Similar to the previous portfolio, the Selected Works includes the students’ best works. However, these works also should “demonstrate skillful synthesis of materials, processes, and ideas.”

For example, a student may create a self-portrait painted with acrylic paint. In this portfolio, the student would need to explain the why, the how, and the connection between decisions made and the completed artwork.

When it comes to assessment, AP provides a rubric with established criteria for each section. Make sure to reference these rubrics as you assess student work. While all three portfolios address the same overarching concepts of the Sustained Investigation and the Selected Works, each portfolio (2D Design, 2D Drawing, or 3D Design) has different criteria for their visual concerns and artistic methods.

The Sustained Investigation has weighted categories within the rubric and is scored on a 3 point scale. It is weighted heavily at 60% of the total portfolio score. The Selected Works portion is scored holistically on a 5 point scale and is worth 40% of the overall score.

Alexander Burke artwork

Writing: The portfolio includes writing which is weighted more heavily than in the past.

Similar to the previous portfolio, students still write an artist statement that is 1200 characters, split into two sections that are 600 characters each. This statement examines their Sustained Investigation from inquiry question to supporting evidence. Students use this space to communicate ideas. The first section identifies the inquiry question. The second section describes how processes and ideas used in their artworks relate to their inquiry. Both sections are assessed using different parts of the Sustained Investigation rubric .

In addition, each image has space to include a short amount of text. For each image, students have 100 characters to explain processes explored and 100 characters for materials used. This is the case for both the Sustained Investigation and Selected Works. According to the rubric, much greater consideration is given to student writing than in the previous portfolio.

Submission and Scoring: The portfolio submission process is similar to previous years.

The Sustained Investigation is a digital submission process for all three portfolios through the AP College Board site . The Selected Works are a digital submission for the 3D Design portfolio and the 2D Design and 2D Drawing portfolios. In previous years when work was sent physically, your school’s AP coordinator would receive portfolios and labels for students to pack their works, as well as large boxes to ship the work to AP. Artworks must be flat (no stretcher bars), no larger than 18×24” (though high-quality printed reproductions are acceptable), and could be matted and/or mounted for rigid support. Artwork would be returned back to students’ homes after scoring, sometime in late summer.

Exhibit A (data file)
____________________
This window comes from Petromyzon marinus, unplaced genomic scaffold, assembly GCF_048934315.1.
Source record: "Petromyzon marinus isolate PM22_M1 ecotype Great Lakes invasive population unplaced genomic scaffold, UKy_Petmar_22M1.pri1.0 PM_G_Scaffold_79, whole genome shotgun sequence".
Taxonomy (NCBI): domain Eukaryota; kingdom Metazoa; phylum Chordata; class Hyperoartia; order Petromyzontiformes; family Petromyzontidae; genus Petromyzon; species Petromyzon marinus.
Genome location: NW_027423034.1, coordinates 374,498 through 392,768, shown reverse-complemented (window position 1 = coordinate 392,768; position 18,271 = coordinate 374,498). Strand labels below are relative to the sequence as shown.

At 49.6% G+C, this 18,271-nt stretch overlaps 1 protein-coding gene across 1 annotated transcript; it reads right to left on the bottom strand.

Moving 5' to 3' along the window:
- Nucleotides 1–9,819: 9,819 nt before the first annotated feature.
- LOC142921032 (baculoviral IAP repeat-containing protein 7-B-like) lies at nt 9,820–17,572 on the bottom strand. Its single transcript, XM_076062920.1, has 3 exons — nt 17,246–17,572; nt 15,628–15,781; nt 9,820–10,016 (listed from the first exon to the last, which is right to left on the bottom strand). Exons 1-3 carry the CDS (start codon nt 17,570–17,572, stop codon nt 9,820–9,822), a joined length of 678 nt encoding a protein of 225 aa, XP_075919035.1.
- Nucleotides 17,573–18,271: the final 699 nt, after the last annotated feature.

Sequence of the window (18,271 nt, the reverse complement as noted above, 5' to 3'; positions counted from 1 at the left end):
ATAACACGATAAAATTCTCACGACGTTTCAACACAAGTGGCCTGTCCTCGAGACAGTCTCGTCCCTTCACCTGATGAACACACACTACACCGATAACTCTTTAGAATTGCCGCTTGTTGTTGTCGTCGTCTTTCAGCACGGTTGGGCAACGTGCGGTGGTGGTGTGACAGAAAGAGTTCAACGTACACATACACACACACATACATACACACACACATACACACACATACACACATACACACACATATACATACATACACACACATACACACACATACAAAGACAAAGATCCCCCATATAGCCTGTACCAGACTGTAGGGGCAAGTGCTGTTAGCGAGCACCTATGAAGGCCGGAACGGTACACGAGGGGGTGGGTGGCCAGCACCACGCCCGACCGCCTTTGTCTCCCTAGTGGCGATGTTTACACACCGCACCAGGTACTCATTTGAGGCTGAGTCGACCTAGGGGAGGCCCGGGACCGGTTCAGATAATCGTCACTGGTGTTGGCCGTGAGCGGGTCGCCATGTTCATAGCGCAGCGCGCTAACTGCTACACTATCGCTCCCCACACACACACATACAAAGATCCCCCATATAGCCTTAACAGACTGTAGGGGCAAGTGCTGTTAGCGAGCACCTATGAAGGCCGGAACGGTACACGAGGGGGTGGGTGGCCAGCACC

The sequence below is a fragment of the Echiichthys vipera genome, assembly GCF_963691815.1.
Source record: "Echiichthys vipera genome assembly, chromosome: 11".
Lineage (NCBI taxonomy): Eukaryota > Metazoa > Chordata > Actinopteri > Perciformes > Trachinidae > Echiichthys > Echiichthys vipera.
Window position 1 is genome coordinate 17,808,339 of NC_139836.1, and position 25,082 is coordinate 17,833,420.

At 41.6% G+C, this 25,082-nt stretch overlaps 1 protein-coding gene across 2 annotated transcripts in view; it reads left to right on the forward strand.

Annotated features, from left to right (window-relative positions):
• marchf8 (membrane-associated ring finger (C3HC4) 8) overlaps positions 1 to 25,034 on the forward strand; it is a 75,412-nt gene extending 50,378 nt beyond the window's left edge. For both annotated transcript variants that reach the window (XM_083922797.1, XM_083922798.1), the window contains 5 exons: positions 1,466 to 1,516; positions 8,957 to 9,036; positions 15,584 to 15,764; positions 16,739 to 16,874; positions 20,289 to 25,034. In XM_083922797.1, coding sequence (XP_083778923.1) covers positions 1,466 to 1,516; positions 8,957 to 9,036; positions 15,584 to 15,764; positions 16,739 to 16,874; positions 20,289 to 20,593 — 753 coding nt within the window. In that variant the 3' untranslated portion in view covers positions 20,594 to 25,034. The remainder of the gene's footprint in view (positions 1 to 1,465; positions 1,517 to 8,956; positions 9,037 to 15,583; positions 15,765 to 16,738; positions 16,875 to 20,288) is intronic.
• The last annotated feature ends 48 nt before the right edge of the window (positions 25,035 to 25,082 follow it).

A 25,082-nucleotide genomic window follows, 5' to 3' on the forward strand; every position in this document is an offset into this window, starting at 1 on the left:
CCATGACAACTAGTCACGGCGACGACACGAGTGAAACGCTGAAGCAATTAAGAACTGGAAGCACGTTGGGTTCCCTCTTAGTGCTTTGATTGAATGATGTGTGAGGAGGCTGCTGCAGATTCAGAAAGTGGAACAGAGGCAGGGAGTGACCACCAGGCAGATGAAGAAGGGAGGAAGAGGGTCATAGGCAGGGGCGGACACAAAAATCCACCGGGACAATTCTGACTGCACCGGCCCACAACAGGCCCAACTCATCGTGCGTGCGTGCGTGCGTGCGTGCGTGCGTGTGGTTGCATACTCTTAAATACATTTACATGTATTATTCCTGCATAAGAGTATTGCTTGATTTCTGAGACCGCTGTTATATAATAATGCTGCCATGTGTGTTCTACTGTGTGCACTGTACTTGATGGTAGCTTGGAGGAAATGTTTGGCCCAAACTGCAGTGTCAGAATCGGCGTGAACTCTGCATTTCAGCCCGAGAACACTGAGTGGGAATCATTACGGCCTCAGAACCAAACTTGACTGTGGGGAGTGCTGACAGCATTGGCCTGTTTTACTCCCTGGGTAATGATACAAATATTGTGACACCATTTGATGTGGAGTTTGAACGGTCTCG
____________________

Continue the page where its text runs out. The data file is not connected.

Both digital and physical works will be scored by teams of art educators who apply for the opportunity to be an AP Reader . These readers attend training with practice portfolios. Artwork and computers line tables in a large hangar. Because of the large amount of work to score, readers spend mere minutes of time reviewing each portfolio. Therefore, their scoring practices must be well-aligned with the rubrics. Portfolios are scored by more than one reader to check for reliability and each section is scored by a different group of readers.

The portfolios are then scored out of a total of 6. You will notice, however, that the final score is out of a possible 5 points. When scoring out of 6 possible points, a bell curve is created to develop a mean, and scores are aligned to a 5-point scale.

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Navigating the Portfolio

To learn more about this process and about the AP exam, you can attend a workshop offered by College Board . The in-person, week-long sessions are often hosted by local universities around the US. I recommend attending a session to further understand the portfolio and scoring processes. AP Classroom is another great resource for you and your students. Teachers can register for AP Webinars and subscribe to the AP YouTube Channel for videos that explain these concepts further. You can even take a look at previous sample portfolios and scoring rationale ( this one is for 2D Design ) through the College Board site.

As you learn to navigate the ins and outs of the Advanced Placement Art and Design portfolios, you will find yourself pushing students’ thinking. While the new portfolio is challenging, it’s exciting to watch students make deeper connections with their artmaking practices. Completing a portfolio and submitting it to AP is a huge accomplishment. Regardless of the score, celebrate your students (and yourself!) for this tremendous feat.